My problem with this concept is not what is being said, it’s what will come out of a post like this. Many people who are consistently negligent of the poor will read this and continue to ignore and avoid working with the poor. Many of us who are theologically conservative have a reputation for neglecting the poor.
I know that as I make such bold statements, there are always good examples of people who were theologically conservative, yet did many great things for the poor(i.e. Jonathon Edwards, George Muller, Tim Keller) But for the majority, there are always few who work with the poor and are biblically sound.
I would say that this is a both/and. Just like missions, we bring the gospel to those in our church and we also bring it to tribes in Africa. I would say that the calling is to helping all levels of poverty. But I also would compare it to the qualifications of pastors, you can’t be a pastor of a church if you’re not leading your home. Likewise, you need to help those in your church that are poor and those around your church. Like 1Timothy 3, it starts at home. The problem is that regarding the poor, very few are making it outside of their ‘home'(the church).
The God of Social Justice
SBTS professor, Dr. Peter Gentry gave a Faculty Address on Sept 29th 2010 correcting false definitions on the holiness of God. The last passage that Dr. Gentry explained was out of Isaiah 6. In it, he explained that “We have a clear definition of the divine holiness: God demonstrates His devotion in that He is completely devoted to social justice.” Dr. Gentry spends time explaining that social justice is apart of Gods holiness. His referencing of Social Justice is referring to the way of life for the people of Israel described in the scriptures.
The thought that God’s holiness is connected to his desire for social justice blows many people away. When saying Social Justice, I know I will have many different definitions and agree with Kevin DeYoung on using words loosely. Certain words/phrases cause some to celebrate and others to cringe while neither may know how you are using them,
When I say Social Justice I am referring to the just treatment of all members of society. This issue has been a hot button for a time and rightfully.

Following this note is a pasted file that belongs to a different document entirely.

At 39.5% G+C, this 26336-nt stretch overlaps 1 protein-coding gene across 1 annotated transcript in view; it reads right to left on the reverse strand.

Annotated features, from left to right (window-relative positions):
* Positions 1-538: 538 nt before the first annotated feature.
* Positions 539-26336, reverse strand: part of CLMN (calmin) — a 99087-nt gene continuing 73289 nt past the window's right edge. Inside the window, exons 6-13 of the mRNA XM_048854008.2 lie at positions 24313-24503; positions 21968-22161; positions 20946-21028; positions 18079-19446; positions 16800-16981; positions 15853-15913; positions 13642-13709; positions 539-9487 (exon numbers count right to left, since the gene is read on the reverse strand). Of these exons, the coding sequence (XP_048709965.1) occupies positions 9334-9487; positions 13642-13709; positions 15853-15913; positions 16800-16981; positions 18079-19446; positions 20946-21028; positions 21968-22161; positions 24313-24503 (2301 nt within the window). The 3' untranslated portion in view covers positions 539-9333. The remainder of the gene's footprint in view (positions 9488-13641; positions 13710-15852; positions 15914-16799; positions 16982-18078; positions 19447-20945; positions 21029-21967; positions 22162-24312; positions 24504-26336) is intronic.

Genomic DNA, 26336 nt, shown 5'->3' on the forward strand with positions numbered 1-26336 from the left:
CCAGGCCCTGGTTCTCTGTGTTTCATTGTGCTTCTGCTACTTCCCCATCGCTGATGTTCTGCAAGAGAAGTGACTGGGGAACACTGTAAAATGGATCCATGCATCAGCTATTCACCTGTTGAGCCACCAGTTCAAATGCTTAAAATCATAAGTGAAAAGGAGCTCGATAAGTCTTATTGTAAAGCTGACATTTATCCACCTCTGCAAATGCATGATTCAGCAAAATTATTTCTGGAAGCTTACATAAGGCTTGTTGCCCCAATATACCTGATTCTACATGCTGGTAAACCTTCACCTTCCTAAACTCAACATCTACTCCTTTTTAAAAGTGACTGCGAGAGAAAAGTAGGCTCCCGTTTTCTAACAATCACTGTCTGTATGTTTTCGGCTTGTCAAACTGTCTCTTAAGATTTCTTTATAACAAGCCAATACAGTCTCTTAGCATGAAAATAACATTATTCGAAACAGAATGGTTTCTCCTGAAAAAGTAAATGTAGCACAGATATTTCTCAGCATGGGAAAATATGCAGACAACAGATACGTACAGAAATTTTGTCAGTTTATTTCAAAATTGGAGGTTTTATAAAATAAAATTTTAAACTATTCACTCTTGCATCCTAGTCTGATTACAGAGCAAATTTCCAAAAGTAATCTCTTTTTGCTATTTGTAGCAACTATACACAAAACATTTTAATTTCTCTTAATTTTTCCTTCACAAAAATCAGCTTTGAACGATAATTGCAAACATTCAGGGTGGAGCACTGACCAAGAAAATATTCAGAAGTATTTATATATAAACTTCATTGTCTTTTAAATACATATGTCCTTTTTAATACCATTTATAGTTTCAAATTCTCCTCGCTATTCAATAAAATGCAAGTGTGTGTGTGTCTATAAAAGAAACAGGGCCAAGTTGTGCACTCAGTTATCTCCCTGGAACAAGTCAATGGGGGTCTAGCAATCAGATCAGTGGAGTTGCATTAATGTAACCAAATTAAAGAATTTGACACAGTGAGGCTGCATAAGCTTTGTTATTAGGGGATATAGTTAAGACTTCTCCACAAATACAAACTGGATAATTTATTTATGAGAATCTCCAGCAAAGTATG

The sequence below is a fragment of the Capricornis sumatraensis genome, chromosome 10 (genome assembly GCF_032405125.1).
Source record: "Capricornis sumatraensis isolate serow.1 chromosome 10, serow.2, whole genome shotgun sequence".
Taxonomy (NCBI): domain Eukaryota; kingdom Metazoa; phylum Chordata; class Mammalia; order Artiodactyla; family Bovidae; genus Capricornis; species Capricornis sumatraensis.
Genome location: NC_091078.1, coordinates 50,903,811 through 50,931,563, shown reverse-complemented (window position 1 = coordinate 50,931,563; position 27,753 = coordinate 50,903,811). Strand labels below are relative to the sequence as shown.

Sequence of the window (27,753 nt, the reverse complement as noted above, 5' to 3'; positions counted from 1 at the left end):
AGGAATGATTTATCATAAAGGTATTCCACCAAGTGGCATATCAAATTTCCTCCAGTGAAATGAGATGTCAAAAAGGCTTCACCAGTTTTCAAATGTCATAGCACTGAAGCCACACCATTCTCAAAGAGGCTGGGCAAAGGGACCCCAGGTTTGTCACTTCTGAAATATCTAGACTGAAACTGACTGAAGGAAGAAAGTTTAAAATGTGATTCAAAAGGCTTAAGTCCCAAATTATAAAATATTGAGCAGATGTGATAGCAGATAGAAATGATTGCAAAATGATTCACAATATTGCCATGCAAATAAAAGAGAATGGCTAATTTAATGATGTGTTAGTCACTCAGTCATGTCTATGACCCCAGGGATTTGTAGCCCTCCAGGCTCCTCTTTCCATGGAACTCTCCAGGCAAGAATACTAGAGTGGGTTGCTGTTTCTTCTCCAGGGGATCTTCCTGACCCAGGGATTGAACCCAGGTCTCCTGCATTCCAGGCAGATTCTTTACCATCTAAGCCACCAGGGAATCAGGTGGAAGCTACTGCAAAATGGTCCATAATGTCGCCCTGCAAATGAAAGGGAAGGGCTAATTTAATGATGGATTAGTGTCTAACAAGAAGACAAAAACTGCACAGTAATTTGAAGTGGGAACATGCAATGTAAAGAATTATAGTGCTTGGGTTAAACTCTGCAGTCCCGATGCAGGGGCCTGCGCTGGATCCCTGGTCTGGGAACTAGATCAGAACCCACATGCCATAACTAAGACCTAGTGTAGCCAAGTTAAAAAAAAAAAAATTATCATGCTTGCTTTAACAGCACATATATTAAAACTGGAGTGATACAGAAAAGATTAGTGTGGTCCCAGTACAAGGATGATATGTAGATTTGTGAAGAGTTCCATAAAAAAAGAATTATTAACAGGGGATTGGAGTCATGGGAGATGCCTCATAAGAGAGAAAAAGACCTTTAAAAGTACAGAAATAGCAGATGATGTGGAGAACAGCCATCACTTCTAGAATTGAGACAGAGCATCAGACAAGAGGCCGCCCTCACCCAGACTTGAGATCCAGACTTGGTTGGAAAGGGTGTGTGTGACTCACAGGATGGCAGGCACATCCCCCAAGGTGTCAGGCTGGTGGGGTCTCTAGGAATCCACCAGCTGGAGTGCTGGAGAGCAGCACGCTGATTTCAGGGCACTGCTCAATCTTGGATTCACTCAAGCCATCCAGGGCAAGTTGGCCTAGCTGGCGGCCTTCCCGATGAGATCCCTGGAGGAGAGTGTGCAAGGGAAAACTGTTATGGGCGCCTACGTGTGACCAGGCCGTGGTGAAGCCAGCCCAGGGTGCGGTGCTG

In 1907 Walter Rauschenbusch wrote a book titled ‘Christianity and the Social Crisis’. This book spearheaded a movement that would rattle the views of the church and the poor for years until today. The movement that came out is referred to as the social gospel movement. This movement applies Christian Ethics to Social problems. The results though have been difficult for many conservatives because this movement has been led by many that are theologically and biblically liberal. The difficulty in this movement is that terms like ‘Social Justice’ have become catalyst’ to move people away from orthodox teachings of scripture and into heretical understandings of hell, salvation and the cross.
This serves us as a warning to be cautious of how we use terms. But does that make Social Justice bad?
No. The truth is, social justice, like Dr. Gentry explained, is a part of God’s holiness. He cares for the struggles that man goes through daily. He cares for the pain that man feels. He doesn’t stand far and heady from his creation. He comes and meets with his creation and engages with his creation. He is not the distanced father. He is the interactive, caring and compassionate father.
And seeing his image-bearers feel the effects of their sin hurts.
Whats the point?
When the gospel of Jesus Christ is at work in my life, when I am understanding how naked and ashamed I should feel seeing who I actually am and who he is, I should be amazed to see the grace and love he shows me. When I see how poor, broken and in need I actually am before him, I should be amazed that he reaches me with love. And when I am amazed at these things(his grace, mercy and love), it should press me to seek to identify with and love on those that are broken, poor, naked, ashamed and in need.
In one short statement, when the gospel of Jesus has been at work in my life, I will be helping and loving the poor.
With the passion that God has given me for this area and the lack of time to rightly expound on this topic, I decided to leave you with a host of resources.
Here are some books that have really helped me on this issue:
- Compassion, Justice and the Christian Life-Bob Lupton
- Ministries of Mercy-Tim Keller
- Generous Justice-Tim Keller
- Let Justice Roll Down-John Perkins
- Same Kind of Different as me- Denver Moore, Ron Hall
- Christian Charity Jonathan Edwards
- Evangelical does not equal Republican… or Democrat-Lisa Sharon Harper
Here are some great articles and blogs that have helped me tremendously on this topic:
- The Gospel and the Poor-Tim Keller
- Seven Passage on Social Justice-Kevin DeYoung
- The Gospel and the Poor-Benjamin Edwards
- Sojourners, Jim Wallis and Friends
Some of these are from different sides of evangelicals but I have found all of these to have been helpful to me in some way.
And lastly, since many of my blog post have been filled with scripture quotes, I decided to leave a link for some scriptures regarding poverty and the poor instead of filling the post up with tons of scriptures.